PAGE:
'Handsome face' of Neanderthal man who died 56,000 years ago reveals a 'softer ... trends now
Artist impressions of Neanderthals show the face protruding forward with a broad nose, but modern technology has revealed a 'softer side' to the now-extinct species.
Researchers reconstructed the face of a man who lived 56,000 years ago using skeletal remains found 115 years ago in France, revealing a 'handsome' old man with a long beard.
A Brazilian graphics expert who co-authored the study used computed tomography (CT) scans of the ancient skull and compared them to human craniums in a database with similar measurements to fill in the blanks.
The fossil suggests he was suffering from severe periodontal disease, a gum infection found in mammals, which experts believe 'could be one of the first documented cases of zoonotic infectious disease spillover.'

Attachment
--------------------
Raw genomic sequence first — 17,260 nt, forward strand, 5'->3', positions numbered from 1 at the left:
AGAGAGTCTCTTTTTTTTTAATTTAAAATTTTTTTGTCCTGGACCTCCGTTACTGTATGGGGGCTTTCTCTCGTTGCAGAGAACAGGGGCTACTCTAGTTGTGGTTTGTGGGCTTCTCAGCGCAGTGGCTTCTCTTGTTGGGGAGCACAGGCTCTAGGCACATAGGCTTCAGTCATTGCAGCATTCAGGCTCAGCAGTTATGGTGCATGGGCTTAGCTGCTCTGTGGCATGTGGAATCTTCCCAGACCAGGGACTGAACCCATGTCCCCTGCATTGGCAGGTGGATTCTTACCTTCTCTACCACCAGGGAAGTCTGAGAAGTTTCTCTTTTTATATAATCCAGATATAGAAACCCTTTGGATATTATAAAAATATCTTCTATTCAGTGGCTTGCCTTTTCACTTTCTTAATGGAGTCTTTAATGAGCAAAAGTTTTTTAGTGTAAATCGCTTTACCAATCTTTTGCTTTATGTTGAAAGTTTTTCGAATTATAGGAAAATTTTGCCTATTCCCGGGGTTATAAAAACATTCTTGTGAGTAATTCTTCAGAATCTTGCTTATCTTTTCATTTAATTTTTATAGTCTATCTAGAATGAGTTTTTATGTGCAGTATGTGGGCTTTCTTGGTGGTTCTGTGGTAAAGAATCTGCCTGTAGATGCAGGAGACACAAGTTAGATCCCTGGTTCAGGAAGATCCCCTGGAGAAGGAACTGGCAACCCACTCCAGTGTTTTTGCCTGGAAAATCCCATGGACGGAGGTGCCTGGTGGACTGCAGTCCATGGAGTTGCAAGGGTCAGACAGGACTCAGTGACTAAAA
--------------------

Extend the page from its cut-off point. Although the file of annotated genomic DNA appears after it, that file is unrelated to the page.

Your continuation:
Researchers reconstructed the face of a man who lived 56,000 years ago using skeletal remains found 115 years ago in France, revealing a 'handsome' old man with a long beard
Neanderthals were a species that lived alongside humans tens of thousands of years ago and were very similar in appearance and size but were generally stockier and more muscular.
This primitive relative of humans existed for around 100,000 years – much of that time alongside people and breeding with them – before going extinct around 40,00 years ago.
The skull, found in La Chappelle-aux-Saints in 1908, features a nearly complete mandible and cranium that experts determined 'displays many 'classic' Neanderthal traits, including a large, continuous brow ridge; a broad nasal aperture; a long and egg-shaped foramen magnum; a relatively flat cranial base (vs. modern humans); small mastoid processes; a long and low cranium; and large orbits,'